We use local fractal dimension (represented by *LFD*) to subdivide the blocks into classes of complexity (see figure 5). Some methods on *LFD* estimation do not give satisfactory results in all possible range for images (from 2 to 3). For fast *LFD* evaluation a simple and efficient algorithm has been used [6]. We use two levels of complexity, based on the *LFD* of each image part: 2 __<__ *LFD* __<__ 2.5 and 2.5 __<__ *LFD* __<__ 3.

On finding each *t _{i}*, the domain sets

*D*must be chosen from a set of potential candidates,

_{j}*i.e.*a set with the same

*LFD*of the range sets,

*R*. Although, real images present semi-fractal behavior, they are considered in this analysis ideal fractal models. Of course it must be considered when one is addressing to the problem of finding the real fractal dimension of the image, but here it is only a way for representing its local complexity [13].

_{i}

**3 Experimental results**

Table 1 presents the results of this proposition on compression and reconstruction of 13 images. The efficiency of this image compression approach is quantified by considering both image fidelity and time reduction.

In this table, for no hardware dependece and installation interference on the results, the parameter related to the time spending on encoding is relative to the average results obtained on the same 13 images using the classical approach [2] (see table 2). Image fidelity is evaluated using 3 measures: the root mean square error, *e _{rms}*, the signal to noise ratio,

*SNR*and the peak signal to noise ratio,

*PSNR*of the each image. These are defined as:

where *f*(*x*, *y*) is the gray level on the original image, *A*(*x*, *y*) is the gray level on the reconstructed image (attractor), *N* is the number of pixels in each image direcion and *p* is the number of bits per pixel used for definition of the gray level (128 pixels and eight bits deep in the tested images).

Figure 6 compares image quality on reconstruction of six images from the set of 13 analyzed: Lena, LAX, Cameraman, Columbia, Goldhill and Couple. All results obtained with these 13 pictures can be seen in http://www.ic.uff.br/felipe/imgtest.html.

For comparison the same set is compressed by two other methods: the Heavy Brute Force Algorithm or Exhaustive Approach [2, 11] (table 2 and figure 7) and Restricted Area Search [12] (table 3 and figure 8). Figures 6-8 show also the result of subtraction: *e*(*x*, *y*) = (*f* (*x*, *y*) *A*(*x*, *y*)) , where *f* is the original image and *A* its reconstruction (third and fourth columns). On third column, for better verification the absolute value of these subtractions are amplify by a scale factor of 5. On fourth column, an offset of 127 (the middle of the gray level) is used to turn possible visualization of negative or positive values.

Considering now the compression ratio. All images have 128 × 128 pixels (=16384 pixels) and 256 gray level. They need 131072 bits or 16384 bytes and 8 *bpp* (bits per pixel) before compression.

In the Heavy Brute Force algorithm or Exhaustive Aproach [2, 11], the domain blocks are always square and always twice the size of range blocks. The range blocks are 4 × 4 pixels and the domain blocks are 8 × 8 pixels. The number of block to be coded is (128/4)^{2}=1024. Each transformation can be coded using 23 bits (6 for locate de domain block in horizontal direction, plus 6 for locate the domain block in vertical direction, 3 bits for identification of the 8 symmetry and 8 bits to define the offset on intensity), then each compressed image can be stored as an text file of 23552 bits or 2944 bytes. On both, each image is represented by a file with 23552 bits. The compression ration for all images is = 1.4375 *bpp* (bits per pixel).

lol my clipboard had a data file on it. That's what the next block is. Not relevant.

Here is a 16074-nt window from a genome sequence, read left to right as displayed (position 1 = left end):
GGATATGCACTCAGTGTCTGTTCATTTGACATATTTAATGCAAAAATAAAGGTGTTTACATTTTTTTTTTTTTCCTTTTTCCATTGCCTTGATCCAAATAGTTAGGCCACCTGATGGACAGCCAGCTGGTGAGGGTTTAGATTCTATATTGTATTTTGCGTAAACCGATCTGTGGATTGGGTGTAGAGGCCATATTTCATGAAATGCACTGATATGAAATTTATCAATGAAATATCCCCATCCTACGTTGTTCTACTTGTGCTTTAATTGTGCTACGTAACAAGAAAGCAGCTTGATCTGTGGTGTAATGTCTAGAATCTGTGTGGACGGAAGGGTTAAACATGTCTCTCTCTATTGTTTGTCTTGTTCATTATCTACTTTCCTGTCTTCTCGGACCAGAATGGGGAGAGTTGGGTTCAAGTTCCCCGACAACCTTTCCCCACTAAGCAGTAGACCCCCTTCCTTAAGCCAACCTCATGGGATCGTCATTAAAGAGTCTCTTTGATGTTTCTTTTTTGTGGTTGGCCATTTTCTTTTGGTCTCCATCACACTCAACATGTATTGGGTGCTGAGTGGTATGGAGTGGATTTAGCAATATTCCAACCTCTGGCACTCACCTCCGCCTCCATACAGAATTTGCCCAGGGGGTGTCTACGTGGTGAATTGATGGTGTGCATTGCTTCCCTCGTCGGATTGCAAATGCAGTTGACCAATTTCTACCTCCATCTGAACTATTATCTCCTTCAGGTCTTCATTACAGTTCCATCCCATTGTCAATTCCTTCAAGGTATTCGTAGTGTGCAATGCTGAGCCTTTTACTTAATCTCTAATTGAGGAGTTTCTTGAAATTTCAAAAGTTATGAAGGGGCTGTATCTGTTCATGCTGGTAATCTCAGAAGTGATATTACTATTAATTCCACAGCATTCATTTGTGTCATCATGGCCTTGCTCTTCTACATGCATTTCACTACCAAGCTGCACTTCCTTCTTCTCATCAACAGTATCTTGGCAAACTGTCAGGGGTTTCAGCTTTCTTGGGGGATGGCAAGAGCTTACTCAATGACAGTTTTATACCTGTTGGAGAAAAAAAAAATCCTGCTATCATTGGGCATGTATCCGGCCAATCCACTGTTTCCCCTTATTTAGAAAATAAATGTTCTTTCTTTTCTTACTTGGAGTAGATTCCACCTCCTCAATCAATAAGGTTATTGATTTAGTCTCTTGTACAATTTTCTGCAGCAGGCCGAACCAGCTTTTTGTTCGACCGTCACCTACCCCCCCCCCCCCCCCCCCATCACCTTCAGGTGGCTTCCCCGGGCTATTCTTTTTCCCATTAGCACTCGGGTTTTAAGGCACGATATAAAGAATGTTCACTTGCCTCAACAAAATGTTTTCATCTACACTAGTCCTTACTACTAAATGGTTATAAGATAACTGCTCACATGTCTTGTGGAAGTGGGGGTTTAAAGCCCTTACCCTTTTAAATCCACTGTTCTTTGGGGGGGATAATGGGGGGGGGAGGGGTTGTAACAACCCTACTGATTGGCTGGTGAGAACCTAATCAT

In the proposed approach, one bit more is needed for represent what will be the cluster of the block. Then each block needs 24 bits for its storage as an text file, and each image can be represented as 1024 * 24 = 24576 bits or 3072 bytes, in the more unfavorable case. So the worse compression ratio, using the proposed approach is = 1.5 *bpp* (bits per pixel).

The Restricted Area Search [12] approach considers a reasonable way of reducing the encoding time to restrict the search to nearby areas. For example, the source image may be sectioned into four quadrants (figure 9). For range block in the bottom left quadrant, say, only domain blocks in that same quadrat are search. As a result, if the better pair is not in the same quadrant a poor quality of compression/reconstruction can be obtained (see and compare the Cameraman image before and after reconstruction using Resitricted Area Search on third line of figure 8).

**4 Conclusions**

The principal goal in fractal compression has been maximum speed and quality. While still an open challenge, the presented approach is a significant advance in this direction. It is, on average, 15 time faster then early attempts (the Restricted Area Search is 4 times faster the classical approach). Moreover, when consider visual quality, the Error rms, the Signal to Noise Ratio rms and the Peak Signal to Noise Ratio there is not great difference between this and the classical approach. And it is clearly better than Restricted Area Search. The proposed aproach presents also no relevant increase on compression ratio.

In http://www.ic.uff.br/~aconci/compressao/fractal.html or http://www.ic.uff.br/~felipe/mdfl.html several methodologies suggested in other works (Light Brute Force, Local Sub Search, Local Search, Look Same Place Search, Double Canonic Classification, Canonic Classification through the Intensities and Double Canonic Classification with Quadtree of 3 levels) are compared with the here presented technique. Color images have also be tested (http://www.ic.uff.br/~felipe/imgcolor.html).

**Acknowledgment**

This work has been supported in part by the projects Protem-CC QualiIn and CNPq (Ref. 3024369/2004-9). The authors acknowledge the VisualLab (CTC-UFF) for the programming support.

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Received:05/I/04 . Accepted:09/XI/04

#596/04.